I have troubles accessing a host private interface (ip) from a docker container. I'm fairly certain that it's related to my Iptables rules (or perhaps routing). When I add the --net=host flag to docker run, everything works as expected. Similarly when I specify that the INPUT policy is following a liberal -P INPUT ACCEPT, things also work as I would expect. However these are undesirable and unsafe options i'd like to avoid.

Since it's not specific to my services (DNS) I've excluded that from the problem, since searching for that in combination with docker yields in a different (popular) problem area, adding noise to the search results.

Also linking of Docker containers is not a viable option, because certain containers need to be run with the --net=host option, preventing linking and I want to create a consistent situation where possible.

I have the following Iptables rules. A combination of CoreOS, Digital Ocean and Docker I assume.

-A INPUT -i lo -j ACCEPT
-A INPUT -i eth1 -j ACCEPT
-A INPUT -m conntrack --ctstate RELATED,ESTABLISHED -j ACCEPT
-A INPUT -p tcp -m tcp --dport 22 -j ACCEPT
-A INPUT -p icmp -m icmp --icmp-type 0 -j ACCEPT
-A INPUT -p icmp -m icmp --icmp-type 3 -j ACCEPT
-A INPUT -p icmp -m icmp --icmp-type 11 -j ACCEPT
-A FORWARD -o docker0 -j DOCKER
-A FORWARD -o docker0 -m conntrack --ctstate RELATED,ESTABLISHED -j ACCEPT
-A FORWARD -i docker0 ! -o docker0 -j ACCEPT
-A FORWARD -i docker0 -o docker0 -j ACCEPT

My (relevant) host interfaces:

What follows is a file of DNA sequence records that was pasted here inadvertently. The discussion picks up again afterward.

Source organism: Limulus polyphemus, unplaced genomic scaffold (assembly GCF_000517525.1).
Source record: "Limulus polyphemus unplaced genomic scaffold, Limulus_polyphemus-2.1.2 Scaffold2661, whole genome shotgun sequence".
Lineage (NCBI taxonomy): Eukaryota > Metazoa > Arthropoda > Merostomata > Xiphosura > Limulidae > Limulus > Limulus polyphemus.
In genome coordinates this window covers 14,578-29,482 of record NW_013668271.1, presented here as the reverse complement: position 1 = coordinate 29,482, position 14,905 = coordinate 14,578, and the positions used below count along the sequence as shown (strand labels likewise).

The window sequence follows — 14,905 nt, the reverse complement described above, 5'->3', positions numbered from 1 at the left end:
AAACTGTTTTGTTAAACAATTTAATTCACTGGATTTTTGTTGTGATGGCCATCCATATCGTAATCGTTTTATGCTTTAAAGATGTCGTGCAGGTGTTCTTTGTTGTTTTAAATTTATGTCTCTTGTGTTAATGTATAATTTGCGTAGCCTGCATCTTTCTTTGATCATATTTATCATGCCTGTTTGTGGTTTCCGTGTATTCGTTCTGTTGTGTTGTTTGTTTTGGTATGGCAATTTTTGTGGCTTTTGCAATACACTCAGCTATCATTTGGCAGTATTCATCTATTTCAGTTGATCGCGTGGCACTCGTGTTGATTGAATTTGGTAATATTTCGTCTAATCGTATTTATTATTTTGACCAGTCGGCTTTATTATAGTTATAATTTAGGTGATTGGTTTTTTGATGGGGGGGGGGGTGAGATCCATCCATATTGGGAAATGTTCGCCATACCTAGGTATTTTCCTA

3: eth1: <BROADCAST,MULTICAST,UP,LOWER_UP> mtu 1500 qdisc fq_codel state UP group default qlen 1000
    inet brd scope global eth1
       valid_lft forever preferred_lft forever
4: docker0: <NO-CARRIER,BROADCAST,MULTICAST,UP> mtu 1500 qdisc noqueue state DOWN group default
    inet scope global docker0
       valid_lft forever preferred_lft forever

And I run a docker container:

$ docker run --rm -it --dns= debian:jessie # Specifying the DNS is so that the public DNS servers aren't used.

At this point I want to be able to use a local service, bound on So that the following should yield a reply:

$ ping google.com
$ ping user.skydns.local

When I run the same command from my host:

$ ping photo.skydns.localPING photo.skydns.local ( 56(84) bytes of data.
64 bytes from icmp_seq=1 ttl=64 time=0.790 ms

My resolv.conf

$ cat /etc/resolv.conf

The point here is not to access public hosts, but rather internal ones, using the local DNS service available on the host (via another docker instance).

To illustrate it even further (My ascii art design skills surpass my iptables fu, so that should say enough at this point):

|  __________________________           Host   |
| |   Docker DNS container   |                 |
|  ``````````````````````|```                  |
|                        |                     |
|     ,----------,---( private n. interface )  |
|     |          |                             |
|     |          |   ( public  n. interface )---
|     |          |                             |
|     |          |   ( loopbck n. interface )  |
|     |          |                             |
|     |          |                             |
|     |        __|_______________________      |
|     |       | Docker service container |     |
|     |        ``````````````````````````      |
|     |                                        |
|     |                                        |
| [ Local host service using DNS. ]            |
|                                              |

  private (host) network interface: eth1 (
  Docker network interface: docker0 (

I've searched, read and applied different example Iptables configurations, but I know too little of the more "advanced" Iptables rules to understand whats going on and thus to get the desired result.

Output of iptables -t nat -nL:

target     prot opt source               destination